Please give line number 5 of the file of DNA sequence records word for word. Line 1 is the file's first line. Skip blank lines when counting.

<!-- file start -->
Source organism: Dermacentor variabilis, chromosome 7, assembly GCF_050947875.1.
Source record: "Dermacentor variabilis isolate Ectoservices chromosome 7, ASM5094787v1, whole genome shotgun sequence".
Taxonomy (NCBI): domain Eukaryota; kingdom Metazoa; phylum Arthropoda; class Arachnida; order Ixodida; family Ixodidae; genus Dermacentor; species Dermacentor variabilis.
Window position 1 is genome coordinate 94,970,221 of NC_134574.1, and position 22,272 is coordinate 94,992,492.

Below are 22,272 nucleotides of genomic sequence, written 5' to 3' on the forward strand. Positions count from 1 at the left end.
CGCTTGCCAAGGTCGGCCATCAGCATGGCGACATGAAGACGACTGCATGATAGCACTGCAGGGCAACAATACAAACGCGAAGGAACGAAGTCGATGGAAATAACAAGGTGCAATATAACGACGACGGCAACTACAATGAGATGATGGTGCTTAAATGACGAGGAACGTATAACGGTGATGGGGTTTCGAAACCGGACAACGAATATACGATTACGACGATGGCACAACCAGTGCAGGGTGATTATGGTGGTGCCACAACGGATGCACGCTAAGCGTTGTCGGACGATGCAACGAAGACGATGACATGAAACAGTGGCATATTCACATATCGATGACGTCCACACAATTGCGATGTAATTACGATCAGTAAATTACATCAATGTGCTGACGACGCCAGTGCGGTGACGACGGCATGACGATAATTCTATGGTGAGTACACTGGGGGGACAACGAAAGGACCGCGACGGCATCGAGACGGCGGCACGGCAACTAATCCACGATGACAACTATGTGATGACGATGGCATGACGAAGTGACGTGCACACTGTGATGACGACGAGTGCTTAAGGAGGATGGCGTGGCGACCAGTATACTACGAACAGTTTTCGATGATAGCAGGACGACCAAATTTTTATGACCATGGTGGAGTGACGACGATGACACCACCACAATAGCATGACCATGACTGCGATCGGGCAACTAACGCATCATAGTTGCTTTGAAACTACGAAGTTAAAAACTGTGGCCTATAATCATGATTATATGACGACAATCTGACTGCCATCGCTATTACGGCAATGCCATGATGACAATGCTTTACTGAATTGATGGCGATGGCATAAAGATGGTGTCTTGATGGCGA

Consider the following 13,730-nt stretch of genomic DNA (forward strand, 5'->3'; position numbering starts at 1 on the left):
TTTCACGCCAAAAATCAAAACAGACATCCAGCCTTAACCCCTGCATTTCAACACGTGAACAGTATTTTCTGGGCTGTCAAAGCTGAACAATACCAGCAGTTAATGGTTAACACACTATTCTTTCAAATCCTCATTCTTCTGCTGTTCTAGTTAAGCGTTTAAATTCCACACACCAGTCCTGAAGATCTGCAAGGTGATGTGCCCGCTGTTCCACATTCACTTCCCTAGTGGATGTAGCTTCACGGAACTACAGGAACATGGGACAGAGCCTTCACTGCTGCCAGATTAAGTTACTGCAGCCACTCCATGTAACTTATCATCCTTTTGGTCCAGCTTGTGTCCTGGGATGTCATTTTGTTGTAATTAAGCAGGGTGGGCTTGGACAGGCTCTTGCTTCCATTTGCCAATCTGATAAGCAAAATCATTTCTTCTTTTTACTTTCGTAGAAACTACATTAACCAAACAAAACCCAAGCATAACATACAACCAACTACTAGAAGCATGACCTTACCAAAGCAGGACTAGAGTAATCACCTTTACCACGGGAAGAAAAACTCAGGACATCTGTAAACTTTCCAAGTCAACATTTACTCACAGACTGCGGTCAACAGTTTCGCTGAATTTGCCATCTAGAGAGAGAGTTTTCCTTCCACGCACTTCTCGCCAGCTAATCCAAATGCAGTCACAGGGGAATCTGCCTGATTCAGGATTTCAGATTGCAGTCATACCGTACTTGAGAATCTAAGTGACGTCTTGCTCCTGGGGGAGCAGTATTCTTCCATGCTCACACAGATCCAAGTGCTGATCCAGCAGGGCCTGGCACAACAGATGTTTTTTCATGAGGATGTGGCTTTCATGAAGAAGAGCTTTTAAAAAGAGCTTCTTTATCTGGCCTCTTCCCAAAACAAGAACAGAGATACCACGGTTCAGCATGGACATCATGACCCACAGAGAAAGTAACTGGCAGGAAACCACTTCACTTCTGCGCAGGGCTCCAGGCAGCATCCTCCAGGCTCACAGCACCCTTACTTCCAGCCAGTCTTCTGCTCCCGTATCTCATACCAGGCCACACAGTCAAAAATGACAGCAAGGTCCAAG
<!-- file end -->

Below are 22,272 nucleotides of genomic sequence, written 5' to 3' on the forward strand. Positions count from 1 at the left end.